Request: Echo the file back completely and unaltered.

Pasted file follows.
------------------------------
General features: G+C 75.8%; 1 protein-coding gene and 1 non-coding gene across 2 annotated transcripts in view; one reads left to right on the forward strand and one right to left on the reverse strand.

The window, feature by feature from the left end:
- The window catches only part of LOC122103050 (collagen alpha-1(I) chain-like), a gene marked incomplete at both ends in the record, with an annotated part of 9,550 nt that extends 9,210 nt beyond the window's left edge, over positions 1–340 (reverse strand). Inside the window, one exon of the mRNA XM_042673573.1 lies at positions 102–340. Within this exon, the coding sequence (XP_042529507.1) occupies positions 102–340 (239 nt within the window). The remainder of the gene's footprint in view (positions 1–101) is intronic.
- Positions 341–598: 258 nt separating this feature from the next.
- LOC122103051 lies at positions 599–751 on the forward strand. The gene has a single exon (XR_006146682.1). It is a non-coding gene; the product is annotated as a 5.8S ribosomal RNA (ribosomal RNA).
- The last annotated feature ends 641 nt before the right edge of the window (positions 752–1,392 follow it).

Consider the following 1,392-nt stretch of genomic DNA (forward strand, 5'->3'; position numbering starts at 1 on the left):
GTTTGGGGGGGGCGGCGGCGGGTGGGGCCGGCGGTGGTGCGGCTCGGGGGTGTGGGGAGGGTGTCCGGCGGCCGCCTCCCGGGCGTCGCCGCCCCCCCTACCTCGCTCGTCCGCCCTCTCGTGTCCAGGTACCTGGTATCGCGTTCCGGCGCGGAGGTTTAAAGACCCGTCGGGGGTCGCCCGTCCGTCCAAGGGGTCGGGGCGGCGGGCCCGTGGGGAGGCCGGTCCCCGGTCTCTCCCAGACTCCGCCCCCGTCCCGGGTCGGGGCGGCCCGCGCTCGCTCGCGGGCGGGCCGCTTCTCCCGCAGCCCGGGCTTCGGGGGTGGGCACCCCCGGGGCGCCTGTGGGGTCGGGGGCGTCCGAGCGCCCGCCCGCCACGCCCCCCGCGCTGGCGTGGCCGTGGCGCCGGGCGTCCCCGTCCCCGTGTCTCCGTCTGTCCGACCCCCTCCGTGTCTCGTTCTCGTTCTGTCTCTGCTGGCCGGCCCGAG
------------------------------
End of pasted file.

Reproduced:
General features: G+C 75.8%; 1 protein-coding gene and 1 non-coding gene across 2 annotated transcripts in view; one reads left to right on the forward strand and one right to left on the reverse strand.

The window, feature by feature from the left end:
- The window catches only part of LOC122103050 (collagen alpha-1(I) chain-like), a gene marked incomplete at both ends in the record, with an annotated part of 9,550 nt that extends 9,210 nt beyond the window's left edge, over positions 1–340 (reverse strand). Inside the window, one exon of the mRNA XM_042673573.1 lies at positions 102–340. Within this exon, the coding sequence (XP_042529507.1) occupies positions 102–340 (239 nt within the window). The remainder of the gene's footprint in view (positions 1–101) is intronic.
- Positions 341–598: 258 nt separating this feature from the next.
- LOC122103051 lies at positions 599–751 on the forward strand. The gene has a single exon (XR_006146682.1). It is a non-coding gene; the product is annotated as a 5.8S ribosomal RNA (ribosomal RNA).
- The last annotated feature ends 641 nt before the right edge of the window (positions 752–1,392 follow it).

Consider the following 1,392-nt stretch of genomic DNA (forward strand, 5'->3'; position numbering starts at 1 on the left):
GTTTGGGGGGGGCGGCGGCGGGTGGGGCCGGCGGTGGTGCGGCTCGGGGGTGTGGGGAGGGTGTCCGGCGGCCGCCTCCCGGGCGTCGCCGCCCCCCCTACCTCGCTCGTCCGCCCTCTCGTGTCCAGGTACCTGGTATCGCGTTCCGGCGCGGAGGTTTAAAGACCCGTCGGGGGTCGCCCGTCCGTCCAAGGGGTCGGGGCGGCGGGCCCGTGGGGAGGCCGGTCCCCGGTCTCTCCCAGACTCCGCCCCCGTCCCGGGTCGGGGCGGCCCGCGCTCGCTCGCGGGCGGGCCGCTTCTCCCGCAGCCCGGGCTTCGGGGGTGGGCACCCCCGGGGCGCCTGTGGGGTCGGGGGCGTCCGAGCGCCCGCCCGCCACGCCCCCCGCGCTGGCGTGGCCGTGGCGCCGGGCGTCCCCGTCCCCGTGTCTCCGTCTGTCCGACCCCCTCCGTGTCTCGTTCTCGTTCTGTCTCTGCTGGCCGGCCCGAG